The Financial Action Task Force (FATF) on Friday warned Pakistan it faced the possibility of being added to the watchdog’s “black list” and face greater scrutiny of all transactions in its financial system if it fails to fully implement an action plan to counter terror financing by June.
A statement issued by the multilateral watchdog’s president, Xiangmin Liu of China, at the conclusion of the FATF’s plenary meeting in Paris noted that all deadlines for the 27-point action plan had expired and expressed concerns at Pakistan’s failure to implement the plan according to agreed timelines.
The FATF, which has been repeatedly assessing Pakistan’s efforts to implement the action plan since the country was placed on the watchdog’s “grey list” in June 2018, said Islamabad has “largely addressed” only 14 of the 27 action items, with “varying levels of progress” on the rest of the plan.
“All deadlines in the action plan have expired. While noting recent and notable improvements, the FATF again expresses concerns given Pakistan’s failure to complete its action plan in line with the agreed timelines and in light of the [terror financing] risks emanating from the jurisdiction,” the statement said.
It added: “The FATF strongly urges Pakistan to swiftly complete its full action plan by June 2020.
“Otherwise, should significant and sustainable progress especially in prosecuting and penalising [terror financing] not be made by the next Plenary, the FATF will take action, which could include the FATF calling on its members and urging all jurisdiction to advise their [financial institutions] to give special attention to business relations and transactions with Pakistan.”
The reference to a “call to action” for countries to apply counter measures to protect the global financial system from money laundering and terror financing risks is the equivalent of being placed in the “black list”, which now has only Iran and North Korea.
The FATF listed eight specific areas that Pakistan should focus on while implementing its action plan to address “strategic deficiencies”, including “effective implementation of targeted financial sanctions (supported by a comprehensive legal obligation) against all [UN Security Council Resolution] 1267 and 1373 designated terrorists and those acting for or on their behalf, including preventing the raising and moving of funds, identifying and freezing assets (movable and immovable), and prohibiting access to funds and financial services”.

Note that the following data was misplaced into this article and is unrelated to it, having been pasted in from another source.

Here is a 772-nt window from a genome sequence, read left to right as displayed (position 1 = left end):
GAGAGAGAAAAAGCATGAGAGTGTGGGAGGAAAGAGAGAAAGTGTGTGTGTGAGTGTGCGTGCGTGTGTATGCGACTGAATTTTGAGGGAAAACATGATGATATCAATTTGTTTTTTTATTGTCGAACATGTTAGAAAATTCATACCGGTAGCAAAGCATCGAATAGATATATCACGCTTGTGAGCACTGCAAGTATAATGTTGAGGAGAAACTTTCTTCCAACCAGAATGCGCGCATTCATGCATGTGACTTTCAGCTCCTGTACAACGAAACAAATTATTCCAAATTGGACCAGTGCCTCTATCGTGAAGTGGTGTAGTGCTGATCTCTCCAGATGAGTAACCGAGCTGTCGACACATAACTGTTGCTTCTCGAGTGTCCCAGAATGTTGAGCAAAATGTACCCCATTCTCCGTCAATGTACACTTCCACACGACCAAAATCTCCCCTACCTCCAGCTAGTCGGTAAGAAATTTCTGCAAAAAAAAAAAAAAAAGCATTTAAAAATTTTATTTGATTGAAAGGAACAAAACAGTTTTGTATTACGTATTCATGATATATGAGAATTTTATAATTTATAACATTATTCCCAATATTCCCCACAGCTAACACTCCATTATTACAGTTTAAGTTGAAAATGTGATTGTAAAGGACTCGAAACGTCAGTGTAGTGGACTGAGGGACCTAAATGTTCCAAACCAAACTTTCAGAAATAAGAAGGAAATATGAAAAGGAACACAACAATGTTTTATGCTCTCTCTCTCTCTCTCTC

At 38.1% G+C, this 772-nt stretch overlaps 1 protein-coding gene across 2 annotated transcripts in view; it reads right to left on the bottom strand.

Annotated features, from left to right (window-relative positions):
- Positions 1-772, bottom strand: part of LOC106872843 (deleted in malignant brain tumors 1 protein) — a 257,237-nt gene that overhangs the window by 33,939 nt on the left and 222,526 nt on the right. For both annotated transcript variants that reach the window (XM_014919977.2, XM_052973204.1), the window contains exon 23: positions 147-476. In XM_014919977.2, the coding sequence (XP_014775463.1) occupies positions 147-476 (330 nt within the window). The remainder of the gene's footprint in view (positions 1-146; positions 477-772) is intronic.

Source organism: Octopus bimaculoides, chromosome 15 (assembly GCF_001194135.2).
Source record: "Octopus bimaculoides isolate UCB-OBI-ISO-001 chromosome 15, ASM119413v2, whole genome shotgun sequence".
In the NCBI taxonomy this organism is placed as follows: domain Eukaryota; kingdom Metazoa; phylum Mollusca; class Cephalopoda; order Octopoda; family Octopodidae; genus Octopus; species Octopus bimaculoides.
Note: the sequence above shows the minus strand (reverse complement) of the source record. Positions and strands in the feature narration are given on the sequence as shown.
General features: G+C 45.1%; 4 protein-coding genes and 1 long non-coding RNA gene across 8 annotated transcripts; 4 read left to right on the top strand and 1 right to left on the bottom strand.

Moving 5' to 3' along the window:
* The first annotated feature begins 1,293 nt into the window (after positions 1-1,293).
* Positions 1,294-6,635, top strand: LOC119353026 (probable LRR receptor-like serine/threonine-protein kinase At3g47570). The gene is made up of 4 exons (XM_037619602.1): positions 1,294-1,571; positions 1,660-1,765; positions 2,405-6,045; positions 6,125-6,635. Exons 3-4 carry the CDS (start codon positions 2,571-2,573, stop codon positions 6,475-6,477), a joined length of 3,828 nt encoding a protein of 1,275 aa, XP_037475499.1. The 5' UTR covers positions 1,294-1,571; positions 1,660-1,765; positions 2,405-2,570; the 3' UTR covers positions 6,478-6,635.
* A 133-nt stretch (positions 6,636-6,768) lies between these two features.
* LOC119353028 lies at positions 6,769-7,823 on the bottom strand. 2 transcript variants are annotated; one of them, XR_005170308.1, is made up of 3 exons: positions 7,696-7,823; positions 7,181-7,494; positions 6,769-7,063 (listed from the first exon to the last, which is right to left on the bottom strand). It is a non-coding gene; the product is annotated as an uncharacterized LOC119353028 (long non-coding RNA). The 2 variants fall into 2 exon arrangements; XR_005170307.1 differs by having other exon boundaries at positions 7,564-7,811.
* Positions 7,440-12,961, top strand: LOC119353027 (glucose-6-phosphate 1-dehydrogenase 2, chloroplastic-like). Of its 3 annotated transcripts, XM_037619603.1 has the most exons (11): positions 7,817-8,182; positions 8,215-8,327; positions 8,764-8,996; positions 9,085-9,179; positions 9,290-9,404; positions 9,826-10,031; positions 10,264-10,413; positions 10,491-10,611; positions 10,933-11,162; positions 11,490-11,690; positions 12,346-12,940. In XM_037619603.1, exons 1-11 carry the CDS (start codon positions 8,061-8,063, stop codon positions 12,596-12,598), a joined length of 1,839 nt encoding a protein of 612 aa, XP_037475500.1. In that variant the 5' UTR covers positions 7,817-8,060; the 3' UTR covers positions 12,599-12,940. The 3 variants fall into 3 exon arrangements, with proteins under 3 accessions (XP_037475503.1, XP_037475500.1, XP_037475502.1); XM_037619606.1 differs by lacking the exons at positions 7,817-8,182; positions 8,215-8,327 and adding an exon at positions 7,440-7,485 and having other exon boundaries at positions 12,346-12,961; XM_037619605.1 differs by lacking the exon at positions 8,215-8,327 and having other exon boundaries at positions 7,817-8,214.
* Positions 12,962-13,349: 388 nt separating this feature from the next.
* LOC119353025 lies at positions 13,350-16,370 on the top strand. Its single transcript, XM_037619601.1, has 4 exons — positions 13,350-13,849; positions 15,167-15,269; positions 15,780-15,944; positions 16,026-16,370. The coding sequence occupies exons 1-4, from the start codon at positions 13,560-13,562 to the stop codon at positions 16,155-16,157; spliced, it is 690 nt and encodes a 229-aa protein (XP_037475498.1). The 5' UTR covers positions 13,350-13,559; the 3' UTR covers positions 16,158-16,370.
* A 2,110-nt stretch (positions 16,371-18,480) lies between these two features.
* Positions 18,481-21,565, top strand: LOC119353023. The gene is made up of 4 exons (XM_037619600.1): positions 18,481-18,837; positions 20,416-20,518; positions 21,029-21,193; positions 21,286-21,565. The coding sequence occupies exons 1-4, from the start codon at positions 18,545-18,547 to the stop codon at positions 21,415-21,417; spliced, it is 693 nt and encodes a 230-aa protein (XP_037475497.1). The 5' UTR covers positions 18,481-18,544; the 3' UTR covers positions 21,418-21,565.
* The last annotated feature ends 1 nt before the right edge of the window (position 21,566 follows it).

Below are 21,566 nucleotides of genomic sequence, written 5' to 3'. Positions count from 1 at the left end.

Among the UN-designated terrorists active on Pakistani soil are Lashkar-e-Taiba founder Hafiz Saeed, who was given a five-and-a-half year prison term in two terror financing cases four days before the FATF meetings began in Paris, Jaish-e-Mohammed chief Masood Azhar and mob boss Dawood Ibrahim.
Also among the eights areas listed by the FATF are “enforcement against TFS violations including administrative and criminal penalties and provincial and federal authorities cooperating on enforcement cases”; ensuring that facilities and services owned by designated person are deprived of resources; application of remedial actions and sanctions in terror financing and money laundering violations; demonstrating that competent authorities are cooperating and taking action against illegal money or value transfer services; demonstrating the implementation of cross-border currency and BNI controls at all ports of entry; demonstrating that law enforcement agencies are identifying and investigating the widest range of terror financing activity and that investigations and prosecutions target designated persons and entities; and demonstrating that prosecutions result in “effective, proportionate and dissuasive sanctions”.
The statement listed “risk-based supervision and pursuing domestic and international cooperation to identify cash couriers” among the areas where Pakistan has made progress.
Unlike the reports issued after plenary meetings during the US presidency of the FATF, which named terror groups such as LeT, JeM, Haqqani Network, Tehrik-e-Taliban Pakistan, Islamic State and al-Qaeda, the latest report didn’t go into specifics.
There was no immediate response to the FATF report from Indian officials.
A person familiar with developments, who declined to be named, said Indian authorities would be satisfied with Pakistan’s retention on the grey list as it meant the country hadn’t been let off.
The person added: “Pakistan is under considerable pressure to perform with regard to the FATF’s parameters. Black-listing is always there, but keep in mind that the moment you black list a country, it is beyond the pale. As long as they’re grey listed, they’re still on the hook.”